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These striking photos show the devastating aftermath of The Great Boston Fire back in 1872

Ian Smith

The Great Boston Fire of 1872 was Boston’s largest urban fire, and still ranks as one of the most costly fire-related property losses in American history. The conflagration began at 7:20 p.m. on November 9, 1872, in the basement of a commercial warehouse at 83-87 Summer Street. The fire was finally contained 12 hours later, after it had consumed about 65 acres (26 ha) of Boston’s downtown, 776 buildings and much of the financial district, and caused $73.5 million in damage. At least 30 people are known to have died in the fire.

 The fire rendered thousands of Bostonians jobless and homeless.Hundreds of businesses were destroyed, and dozens of insurance companies went bankrupt. However, the burnt district was quickly rebuilt in just under two years, mostly from the private capital of Boston’s commercial property owners.City planning during the post-fire reconstruction caused several streets in downtown Boston to be widened, particularly Congress Street, Federal Street, Purchase Street, and Hawley Street, and reserved the space for Post Office Square. Most of the rubble and ruins of the buildings destroyed by the fire was dumped in the harbor to fill in Atlantic Avenue.

Boston issued bonds for use by 16 private property owners in the downtown area to rebuild. A citizen who lived outside the area sued successfully, arguing that the bonds were a transfer of wealth from one set of citizens to another.

 

Bachelder's Wharf, Federal St.

Bachelder’s Wharf, Federal St.

 

Bank of North America

Bank of North America

 

Boston in ruins

Boston in ruins

 

Building remains

Building remains

 

Burr, Taft & Co. Devonshire St.

Burr, Taft & Co. Devonshire St.

 

Cor. High and Summer St.

Cor. High and Summer St.

 

Cor. Pearl & Milk St. to Oliver

Cor. Pearl & Milk St. to Oliver

 

Cor. Washington & Milk St.

Cor. Washington & Milk St.

 

Corner of High and Summer Streets

Corner of High and Summer Streets

 

Federal St. (H. M. Williams 42 India St.)

Federal St. (H. M. Williams 42 India St.)

 

 

 

Federal St. (post office . . . fire engine)

Federal St. (post office . . . fire engine)

 

Liberty Square, Water Street, cor. Kilby Street, facing State Street. Claflin Guards, Newton, Co. C., 1st Regt., Mass Militia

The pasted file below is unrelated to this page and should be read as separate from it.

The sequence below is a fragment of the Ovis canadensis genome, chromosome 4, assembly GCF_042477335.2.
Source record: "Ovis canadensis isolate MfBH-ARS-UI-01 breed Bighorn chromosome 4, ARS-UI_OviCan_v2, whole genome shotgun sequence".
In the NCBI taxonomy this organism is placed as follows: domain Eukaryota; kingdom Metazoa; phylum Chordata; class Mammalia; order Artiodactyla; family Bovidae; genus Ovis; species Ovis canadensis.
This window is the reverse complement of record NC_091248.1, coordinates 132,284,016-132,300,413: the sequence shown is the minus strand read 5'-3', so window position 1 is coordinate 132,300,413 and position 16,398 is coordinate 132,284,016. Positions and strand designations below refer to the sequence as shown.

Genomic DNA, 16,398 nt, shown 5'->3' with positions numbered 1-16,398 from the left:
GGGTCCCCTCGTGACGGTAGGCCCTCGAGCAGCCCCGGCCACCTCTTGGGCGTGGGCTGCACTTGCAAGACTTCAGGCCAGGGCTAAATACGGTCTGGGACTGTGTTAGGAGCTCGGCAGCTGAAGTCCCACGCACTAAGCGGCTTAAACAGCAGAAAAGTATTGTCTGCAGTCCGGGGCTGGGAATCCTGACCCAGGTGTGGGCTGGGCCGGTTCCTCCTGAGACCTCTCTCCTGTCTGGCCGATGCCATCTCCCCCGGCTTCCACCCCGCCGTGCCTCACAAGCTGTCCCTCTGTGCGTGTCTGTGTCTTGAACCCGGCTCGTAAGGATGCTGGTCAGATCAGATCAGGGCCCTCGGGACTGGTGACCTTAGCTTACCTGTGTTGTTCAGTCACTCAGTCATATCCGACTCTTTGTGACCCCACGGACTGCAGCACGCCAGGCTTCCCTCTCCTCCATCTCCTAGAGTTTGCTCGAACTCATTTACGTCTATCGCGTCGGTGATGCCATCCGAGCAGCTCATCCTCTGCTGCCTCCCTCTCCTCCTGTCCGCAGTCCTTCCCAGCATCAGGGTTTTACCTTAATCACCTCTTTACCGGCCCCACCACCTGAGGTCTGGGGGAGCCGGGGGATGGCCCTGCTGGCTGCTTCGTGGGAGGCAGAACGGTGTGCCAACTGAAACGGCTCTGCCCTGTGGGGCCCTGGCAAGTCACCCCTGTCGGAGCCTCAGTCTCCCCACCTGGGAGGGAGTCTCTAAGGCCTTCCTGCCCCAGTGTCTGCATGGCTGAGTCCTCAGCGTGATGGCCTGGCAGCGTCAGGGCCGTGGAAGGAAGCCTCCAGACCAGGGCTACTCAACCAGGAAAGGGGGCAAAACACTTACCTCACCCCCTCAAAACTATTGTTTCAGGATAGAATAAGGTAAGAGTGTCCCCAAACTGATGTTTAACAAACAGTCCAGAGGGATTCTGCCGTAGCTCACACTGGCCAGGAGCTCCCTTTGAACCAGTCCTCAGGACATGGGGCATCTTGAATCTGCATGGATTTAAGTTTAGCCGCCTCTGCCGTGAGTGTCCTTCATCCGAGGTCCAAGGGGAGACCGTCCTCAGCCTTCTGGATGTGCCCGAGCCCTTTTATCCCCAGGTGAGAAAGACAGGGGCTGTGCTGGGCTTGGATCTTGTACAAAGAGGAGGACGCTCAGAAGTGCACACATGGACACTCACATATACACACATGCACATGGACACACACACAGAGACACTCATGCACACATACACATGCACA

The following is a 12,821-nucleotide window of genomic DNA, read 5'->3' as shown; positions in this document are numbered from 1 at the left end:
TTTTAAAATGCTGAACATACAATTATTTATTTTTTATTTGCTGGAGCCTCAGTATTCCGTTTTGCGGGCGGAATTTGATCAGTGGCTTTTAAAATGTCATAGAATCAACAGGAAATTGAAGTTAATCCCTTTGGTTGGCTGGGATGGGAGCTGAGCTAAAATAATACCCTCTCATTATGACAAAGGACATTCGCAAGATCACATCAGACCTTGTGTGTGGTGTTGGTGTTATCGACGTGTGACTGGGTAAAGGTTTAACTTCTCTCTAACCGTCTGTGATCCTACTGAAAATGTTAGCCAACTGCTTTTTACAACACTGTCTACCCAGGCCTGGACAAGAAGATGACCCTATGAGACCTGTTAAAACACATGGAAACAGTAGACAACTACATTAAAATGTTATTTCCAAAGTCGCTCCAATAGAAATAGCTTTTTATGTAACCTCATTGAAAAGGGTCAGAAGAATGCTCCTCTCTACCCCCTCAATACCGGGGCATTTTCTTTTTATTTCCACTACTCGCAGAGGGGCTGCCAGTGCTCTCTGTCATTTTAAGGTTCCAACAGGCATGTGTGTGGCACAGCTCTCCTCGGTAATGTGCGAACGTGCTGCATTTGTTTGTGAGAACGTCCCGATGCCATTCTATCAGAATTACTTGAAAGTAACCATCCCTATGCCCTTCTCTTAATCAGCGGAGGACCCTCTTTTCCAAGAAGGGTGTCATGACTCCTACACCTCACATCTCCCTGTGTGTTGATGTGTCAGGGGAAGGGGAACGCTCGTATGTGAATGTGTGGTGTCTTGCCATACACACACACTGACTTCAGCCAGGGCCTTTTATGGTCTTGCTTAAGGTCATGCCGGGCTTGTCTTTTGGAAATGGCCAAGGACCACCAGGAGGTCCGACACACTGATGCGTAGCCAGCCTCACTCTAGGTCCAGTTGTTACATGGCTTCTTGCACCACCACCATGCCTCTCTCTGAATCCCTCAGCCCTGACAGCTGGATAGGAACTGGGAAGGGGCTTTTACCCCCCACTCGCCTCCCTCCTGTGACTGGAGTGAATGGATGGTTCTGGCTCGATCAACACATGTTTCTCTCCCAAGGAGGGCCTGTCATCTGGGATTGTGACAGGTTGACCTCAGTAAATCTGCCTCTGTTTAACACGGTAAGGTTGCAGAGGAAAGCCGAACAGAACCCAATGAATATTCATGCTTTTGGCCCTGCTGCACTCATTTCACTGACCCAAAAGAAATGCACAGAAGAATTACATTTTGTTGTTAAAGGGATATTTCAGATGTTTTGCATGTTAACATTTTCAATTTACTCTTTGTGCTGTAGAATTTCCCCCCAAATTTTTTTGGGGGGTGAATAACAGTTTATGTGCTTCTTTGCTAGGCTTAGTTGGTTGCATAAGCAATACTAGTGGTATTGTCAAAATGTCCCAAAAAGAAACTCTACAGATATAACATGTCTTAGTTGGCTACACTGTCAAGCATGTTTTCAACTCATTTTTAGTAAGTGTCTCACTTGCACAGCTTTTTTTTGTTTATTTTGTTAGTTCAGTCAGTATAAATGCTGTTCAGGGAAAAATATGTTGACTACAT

Liberty Square, Water Street, cor. Kilby Street, facing State Street. Claflin Guards, Newton, Co. C., 1st Regt., Mass Militia

 

Milk St. (edge of burned area)

Milk St. (edge of burned area)

 

Part of Boston Harbor and Summer St.

Part of Boston Harbor and Summer St.

 

Photographic panorama of the 'Burnt District' of Boston, after the Great Fire, November 9, 10, 1872

Photographic panorama of the ‘Burnt District’ of Boston, after the Great Fire, November 9, 10, 1872

 

Post office building after the fire

Post office building after the fire

 

Post office from Milk Street

Post office from Milk Street

 

Post office on left

Post office on left

 

Rear of old post office

Rear of old post office

 

Remains of Claflin Larrabee building

Remains of Claflin Larrabee building

 

Remains of Donahoes block, Franklin St.

Remains of Donahoes block, Franklin St.

 

Ruins of Centaur Liniment near City Hall

Ruins of Centaur Liniment near City Hall

 

Ruins of the Great Fire

Ruins of the Great Fire

 

Ruins of Trinity Church, Old South Church, new post office

Ruins of Trinity Church, Old South Church, new post office

 

Sargent Brothers' store, Winthrop Square

Sargent Brothers’ store, Winthrop Square

 

State St. block, Pearl St. walls, Sailors' Home

State St. block, Pearl St. walls, Sailors’ Home

 

Summer St. cor. Washington

Summer St. cor. Washington

 

Summer Street south side, looking toward Broad St.

Summer Street south side, looking toward Broad St.

 

Trinity Church

Trinity Church

 

Washington St. looking north

Washington St. looking north

 

Washington St. north from Winter (Old South Meeting House in background)

Washington St. north from Winter (Old South Meeting House in background)

 

Washington St., east side

Washington St., east side

Many factors contributed to Boston’s Great Fire: Boston’s building regulations were not enforced. There was no authority to stop faulty construction practices. Buildings were often insured at full value or above value. Over-insurance meant owners had no incentive to build fire-safe buildings. Insurance-related arson was common. Flammable wooden French Mansard roofs were common on most buildings. The fire was able to spread quickly from roof to roof, and flames even leapt across the narrow streets onto other buildings. Flying embers and cinders started fires on even more roofs.Fire alarm boxes in Boston were locked to prevent false alarms, therefore delaying the Boston Fire Department by twenty minutes.

 

All Photos from Boston Public Library